Everywhere I look at the moment people are predicting a robotic future.  Not only will robots be serving our every need at home but they will be taking over all our jobs too.  And apparently where this once may have been fantasy it is now more a reality.  Just consider the jobs that driverless cars will take: from driving instructors to delivery drivers. Hospitals can run on much reduced staff; don’t bother with self service tills, a robot will do it for you…

Some people have used this to predict all sorts of futures for us from a sort of robotic Armageddon where they take over completely and we are no longer needed,  to a sun filled leisure paradise for humans where the robots do all the work and earn all the money to provide each of us with an income and unending leisure time. Continue reading

Future proofing your classroom

I love technology. When I look at the improvements it has made to my life it is just incredible, from reconnecting with old friends to making it easier to find a plumber. I’ll just compare one task –going to the cinema: as a young teenager I would have to get out the Yellow Pages and find the numbers of the local cinemas and then phone each one individually to find out what was showing.  I could only phone when the phone-line was manned – later in the day.  Recorded messages stating films and showing times were a great innovation.  Now of course not only is all the information online, but I can be alerted if a film I particularly want to see is on and no more queuing to buy tickets; I book online.  Technology just makes life easier.  When my generation wanted to travel, Continue reading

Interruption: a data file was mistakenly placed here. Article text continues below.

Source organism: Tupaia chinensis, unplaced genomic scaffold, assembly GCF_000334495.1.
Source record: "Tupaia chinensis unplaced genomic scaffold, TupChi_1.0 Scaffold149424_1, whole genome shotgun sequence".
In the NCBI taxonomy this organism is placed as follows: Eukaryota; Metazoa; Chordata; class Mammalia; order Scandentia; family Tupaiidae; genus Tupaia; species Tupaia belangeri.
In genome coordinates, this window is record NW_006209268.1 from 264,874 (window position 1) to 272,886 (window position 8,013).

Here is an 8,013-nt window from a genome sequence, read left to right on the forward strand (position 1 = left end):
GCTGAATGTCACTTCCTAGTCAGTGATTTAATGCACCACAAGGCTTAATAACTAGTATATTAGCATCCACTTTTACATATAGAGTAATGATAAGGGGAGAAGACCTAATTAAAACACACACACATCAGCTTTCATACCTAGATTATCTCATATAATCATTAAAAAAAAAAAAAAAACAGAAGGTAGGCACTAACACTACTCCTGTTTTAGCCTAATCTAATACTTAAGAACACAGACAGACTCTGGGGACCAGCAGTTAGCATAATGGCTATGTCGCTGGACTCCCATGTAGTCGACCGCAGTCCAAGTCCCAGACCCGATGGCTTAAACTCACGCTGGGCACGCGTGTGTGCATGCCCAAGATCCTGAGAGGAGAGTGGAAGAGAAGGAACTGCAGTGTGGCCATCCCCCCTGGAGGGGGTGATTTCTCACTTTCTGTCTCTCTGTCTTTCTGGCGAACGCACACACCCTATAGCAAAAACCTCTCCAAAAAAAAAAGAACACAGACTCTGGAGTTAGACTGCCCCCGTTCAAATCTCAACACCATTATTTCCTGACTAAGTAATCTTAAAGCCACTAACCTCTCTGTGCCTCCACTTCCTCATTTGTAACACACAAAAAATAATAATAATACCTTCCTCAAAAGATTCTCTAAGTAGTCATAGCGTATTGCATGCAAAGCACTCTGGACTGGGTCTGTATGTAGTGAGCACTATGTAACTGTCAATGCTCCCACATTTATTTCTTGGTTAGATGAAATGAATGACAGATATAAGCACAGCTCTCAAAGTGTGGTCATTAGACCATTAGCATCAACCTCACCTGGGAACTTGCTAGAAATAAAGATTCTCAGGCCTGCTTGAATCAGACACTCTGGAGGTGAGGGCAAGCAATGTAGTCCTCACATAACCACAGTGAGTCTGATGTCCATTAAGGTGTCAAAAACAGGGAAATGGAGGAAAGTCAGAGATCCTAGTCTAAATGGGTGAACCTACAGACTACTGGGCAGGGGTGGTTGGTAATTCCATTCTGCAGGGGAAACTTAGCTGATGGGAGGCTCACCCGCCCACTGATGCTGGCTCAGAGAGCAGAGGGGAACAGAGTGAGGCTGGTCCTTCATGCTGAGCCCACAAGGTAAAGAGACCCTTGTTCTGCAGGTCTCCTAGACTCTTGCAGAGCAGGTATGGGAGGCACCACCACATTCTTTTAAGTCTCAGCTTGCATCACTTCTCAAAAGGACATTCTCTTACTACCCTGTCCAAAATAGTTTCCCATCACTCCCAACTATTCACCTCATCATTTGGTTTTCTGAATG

Crosby, Stills, Nash and Young had it right

I’m not going to make any bones about it, I was, and still am, a very ardent  “Remain” voter re Brexit.  I am also strongly opposed to Trump.  Apparently this makes me one of the liberal elite.  Now, as far as I’m concerned liberal means that you care about others, not just yourself; you are a vocal proponent of equality of opportunity and vehemently opposed to any sort of racism, sexism etc. and you are tolerant.  Elite in this context means educated.  It used to be that these were attributes to be admired, now they are flung at you in an accusatory way as if thinking about things for more than a nano-second and looking at things deeper than a soundbite are failings in your character. Continue reading